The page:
Doyle has an honorary Doc­tor­ate of Let­ters from the Uni­ver­sity of New­cas­tle and an en­vi­able swag of awards, in­clud­ing a Lo­gie, a cou­ple of AWGIES and com­edy awards with Pick­haver. His out­stand­ing minis­eries Changi won a Lo­gie and an AWGIE, and his next minis­eries, Mark­ing Time, picked up an AFI, a NSW Premier’s Lit­er­ary Award and an AWGIE for its screen­play.

Changi and Mark­ing Time were writ­ten as com­pan­ion pieces that ex­am­ine the Aus­tralian char­ac­ter: the sweet and sour jour­ney to­wards the hard­en­ing of its heart’’. Changi cel­e­brated the de­fi­ant at­ti­tude of Aus­tralians im­pris­oned by the Ja­panese dur­ing World War II; Mark­ing Time is the love story of a young Aus­tralian boy and Mus­lim asy­lum- seeker, set at the time of the Tampa cri­sis when asy­lum- seek­ers be­came queue jumpers. The Pig Iron Peo­ple is an­other ex­am­i­na­tion of the state of the na­tion: Doyle is ob­vi­ously con­cerned about the di­rec­tion Aus­tralia is go­ing, po­lit­i­cally, en­vi­ron­men­tally and so­cially.

The play is to do with his­tory re­peat­ing it­self, the cy­cles of his­tory, how the choices peo­ple make are de­ter­mined by where they ap­pear in the his­tor­i­cal pe­riod, and it is also about lan­guage. Work­ing class lan­guage, that is uni­formed but ex­tremely con­fi­dent,’’ he says.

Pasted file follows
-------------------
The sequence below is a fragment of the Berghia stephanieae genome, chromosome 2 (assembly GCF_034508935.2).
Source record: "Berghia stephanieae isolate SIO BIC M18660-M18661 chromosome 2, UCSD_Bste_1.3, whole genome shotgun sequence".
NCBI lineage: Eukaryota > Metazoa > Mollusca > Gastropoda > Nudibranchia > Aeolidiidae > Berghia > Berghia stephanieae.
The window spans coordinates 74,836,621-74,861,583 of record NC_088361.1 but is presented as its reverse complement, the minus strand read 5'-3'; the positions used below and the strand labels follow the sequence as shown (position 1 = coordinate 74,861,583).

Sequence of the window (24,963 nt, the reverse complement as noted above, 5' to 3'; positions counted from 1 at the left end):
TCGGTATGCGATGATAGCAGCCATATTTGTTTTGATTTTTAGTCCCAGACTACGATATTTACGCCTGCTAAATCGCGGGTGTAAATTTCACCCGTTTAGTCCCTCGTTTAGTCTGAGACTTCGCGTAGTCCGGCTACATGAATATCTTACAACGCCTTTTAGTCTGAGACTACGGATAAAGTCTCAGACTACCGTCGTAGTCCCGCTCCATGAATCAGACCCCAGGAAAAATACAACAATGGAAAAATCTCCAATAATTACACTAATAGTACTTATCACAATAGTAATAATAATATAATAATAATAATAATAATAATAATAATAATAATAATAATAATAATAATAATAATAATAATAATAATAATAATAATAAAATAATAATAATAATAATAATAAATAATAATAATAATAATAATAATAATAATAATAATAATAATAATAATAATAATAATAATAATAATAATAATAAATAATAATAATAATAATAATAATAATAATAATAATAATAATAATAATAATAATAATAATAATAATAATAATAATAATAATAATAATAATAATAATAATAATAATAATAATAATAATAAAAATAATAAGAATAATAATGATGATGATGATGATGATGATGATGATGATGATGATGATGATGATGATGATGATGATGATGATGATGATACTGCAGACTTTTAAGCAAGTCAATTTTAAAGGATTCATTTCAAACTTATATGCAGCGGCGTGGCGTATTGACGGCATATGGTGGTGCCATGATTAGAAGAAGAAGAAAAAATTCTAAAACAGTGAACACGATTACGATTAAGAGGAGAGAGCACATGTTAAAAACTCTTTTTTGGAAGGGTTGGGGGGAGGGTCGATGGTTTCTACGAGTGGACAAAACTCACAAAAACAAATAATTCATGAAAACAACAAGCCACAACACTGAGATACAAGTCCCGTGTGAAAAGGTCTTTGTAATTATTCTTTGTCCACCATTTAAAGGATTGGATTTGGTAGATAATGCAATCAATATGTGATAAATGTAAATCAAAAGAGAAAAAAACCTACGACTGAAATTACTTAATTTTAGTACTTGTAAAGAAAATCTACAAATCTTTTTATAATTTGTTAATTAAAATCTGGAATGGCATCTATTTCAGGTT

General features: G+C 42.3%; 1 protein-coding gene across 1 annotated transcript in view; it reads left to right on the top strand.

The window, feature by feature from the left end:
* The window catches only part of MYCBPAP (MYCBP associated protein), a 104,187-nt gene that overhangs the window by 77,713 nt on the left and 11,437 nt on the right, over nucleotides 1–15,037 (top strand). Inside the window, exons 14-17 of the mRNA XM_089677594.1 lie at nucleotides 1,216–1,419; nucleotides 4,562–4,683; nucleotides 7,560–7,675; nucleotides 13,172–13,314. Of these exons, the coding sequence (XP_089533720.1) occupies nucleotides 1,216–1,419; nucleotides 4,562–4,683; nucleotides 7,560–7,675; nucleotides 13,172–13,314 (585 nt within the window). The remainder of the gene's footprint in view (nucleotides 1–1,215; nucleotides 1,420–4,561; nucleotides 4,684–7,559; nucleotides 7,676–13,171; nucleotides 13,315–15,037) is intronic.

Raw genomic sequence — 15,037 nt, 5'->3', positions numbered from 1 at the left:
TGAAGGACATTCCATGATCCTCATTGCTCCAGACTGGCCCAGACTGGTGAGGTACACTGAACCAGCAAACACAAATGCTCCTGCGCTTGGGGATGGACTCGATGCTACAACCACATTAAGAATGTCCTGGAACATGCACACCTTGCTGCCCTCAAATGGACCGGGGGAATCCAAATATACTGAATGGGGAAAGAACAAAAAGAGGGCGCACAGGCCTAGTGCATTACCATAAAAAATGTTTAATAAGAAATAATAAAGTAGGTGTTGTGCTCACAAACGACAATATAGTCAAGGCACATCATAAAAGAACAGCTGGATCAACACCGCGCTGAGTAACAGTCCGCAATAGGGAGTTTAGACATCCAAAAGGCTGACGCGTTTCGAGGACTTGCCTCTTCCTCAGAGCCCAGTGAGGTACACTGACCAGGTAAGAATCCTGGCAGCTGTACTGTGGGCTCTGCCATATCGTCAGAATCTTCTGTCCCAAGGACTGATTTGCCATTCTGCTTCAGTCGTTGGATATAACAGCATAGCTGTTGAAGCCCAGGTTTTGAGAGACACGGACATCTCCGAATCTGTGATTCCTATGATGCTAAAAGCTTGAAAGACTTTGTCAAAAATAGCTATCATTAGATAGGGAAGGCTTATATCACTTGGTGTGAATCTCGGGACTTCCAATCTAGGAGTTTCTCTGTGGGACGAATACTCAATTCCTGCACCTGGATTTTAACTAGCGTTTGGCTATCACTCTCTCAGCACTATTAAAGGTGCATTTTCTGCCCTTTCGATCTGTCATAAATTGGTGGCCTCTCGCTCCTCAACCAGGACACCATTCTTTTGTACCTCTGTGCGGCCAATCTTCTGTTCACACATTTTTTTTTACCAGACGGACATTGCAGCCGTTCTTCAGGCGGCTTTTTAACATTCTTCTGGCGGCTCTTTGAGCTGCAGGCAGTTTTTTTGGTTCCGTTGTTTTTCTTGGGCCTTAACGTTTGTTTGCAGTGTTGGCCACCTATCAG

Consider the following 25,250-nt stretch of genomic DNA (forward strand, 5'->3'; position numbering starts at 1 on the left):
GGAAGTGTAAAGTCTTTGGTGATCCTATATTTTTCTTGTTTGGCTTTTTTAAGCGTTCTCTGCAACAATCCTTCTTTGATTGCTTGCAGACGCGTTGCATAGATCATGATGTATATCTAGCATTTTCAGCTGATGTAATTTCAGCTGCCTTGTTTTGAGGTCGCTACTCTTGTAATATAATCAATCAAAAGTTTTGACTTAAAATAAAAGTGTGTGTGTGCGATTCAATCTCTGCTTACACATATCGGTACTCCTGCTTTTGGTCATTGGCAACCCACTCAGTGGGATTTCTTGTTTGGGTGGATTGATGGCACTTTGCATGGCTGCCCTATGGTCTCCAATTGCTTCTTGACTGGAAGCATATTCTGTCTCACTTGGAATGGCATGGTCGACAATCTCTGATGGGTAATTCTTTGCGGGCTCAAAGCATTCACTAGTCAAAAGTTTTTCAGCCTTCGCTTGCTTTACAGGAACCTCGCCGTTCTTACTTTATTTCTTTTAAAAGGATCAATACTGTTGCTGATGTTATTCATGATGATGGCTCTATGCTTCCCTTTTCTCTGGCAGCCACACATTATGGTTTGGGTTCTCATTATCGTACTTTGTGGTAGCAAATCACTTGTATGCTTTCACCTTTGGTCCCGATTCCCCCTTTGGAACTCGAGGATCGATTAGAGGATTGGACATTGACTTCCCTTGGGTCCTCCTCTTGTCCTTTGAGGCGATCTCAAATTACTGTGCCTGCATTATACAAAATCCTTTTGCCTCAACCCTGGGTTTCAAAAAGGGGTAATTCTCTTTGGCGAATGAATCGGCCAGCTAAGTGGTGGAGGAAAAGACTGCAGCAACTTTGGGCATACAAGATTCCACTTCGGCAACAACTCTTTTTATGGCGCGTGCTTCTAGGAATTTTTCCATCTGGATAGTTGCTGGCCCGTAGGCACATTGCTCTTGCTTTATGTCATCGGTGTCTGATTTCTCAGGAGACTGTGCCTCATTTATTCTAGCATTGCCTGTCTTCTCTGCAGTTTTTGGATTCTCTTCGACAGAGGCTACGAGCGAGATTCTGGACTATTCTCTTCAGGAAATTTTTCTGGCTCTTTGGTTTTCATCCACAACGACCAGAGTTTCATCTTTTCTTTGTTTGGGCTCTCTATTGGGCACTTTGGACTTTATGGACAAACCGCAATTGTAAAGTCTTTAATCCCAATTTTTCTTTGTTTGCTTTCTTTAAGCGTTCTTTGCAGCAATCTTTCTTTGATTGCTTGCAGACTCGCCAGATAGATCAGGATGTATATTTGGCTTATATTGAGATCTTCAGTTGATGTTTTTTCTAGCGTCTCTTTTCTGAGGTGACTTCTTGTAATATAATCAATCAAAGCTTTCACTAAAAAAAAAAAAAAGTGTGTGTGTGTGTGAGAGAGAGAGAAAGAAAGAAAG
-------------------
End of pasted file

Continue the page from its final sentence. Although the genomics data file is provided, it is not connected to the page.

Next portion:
That may sound like a cue for ver­bal py­rotech­nics a la Roy Slaven, but Doyle is more in­ter­ested in re­flect­ing the real lan­guage of an older gen­er­a­tion of Aus­tralians.

HG and Roy in­vent lan­guage, they put lan­guage on an anvil and smash the bug­gery out of it, re­ally, through be­ing long­winded and ec­cen­tric,’’ he says.

Here, I’m far more in­ter­ested in verisimil­i­tude, in the way peo­ple ac­tu­ally speak. That’s far more in­ter­est­ing to me, as a lis­ten­ing wit­ness to a style of lan­guage that is fused with the times, and a style of lan­guage, an as­pect of Aus­tralian ver­nac­u­lar that is dis­ap­pear­ing.’’

Lest he sound too nos­tal­gic, Doyle re­it­er­ates that peo­ple are prod­ucts of their time, flawed in their own way. We are dif­fer­ent now, not bet­ter or worse. One thing that hasn’t changed all that much is our sense of hu­mour. We still laugh at tragedy.’’ Doyle him­self has a rather old­fash­ioned way of speak­ing: ‘‘ Oh yes, yes, yes, yes, yes’’ he says. ‘‘ No, no, no, no.’’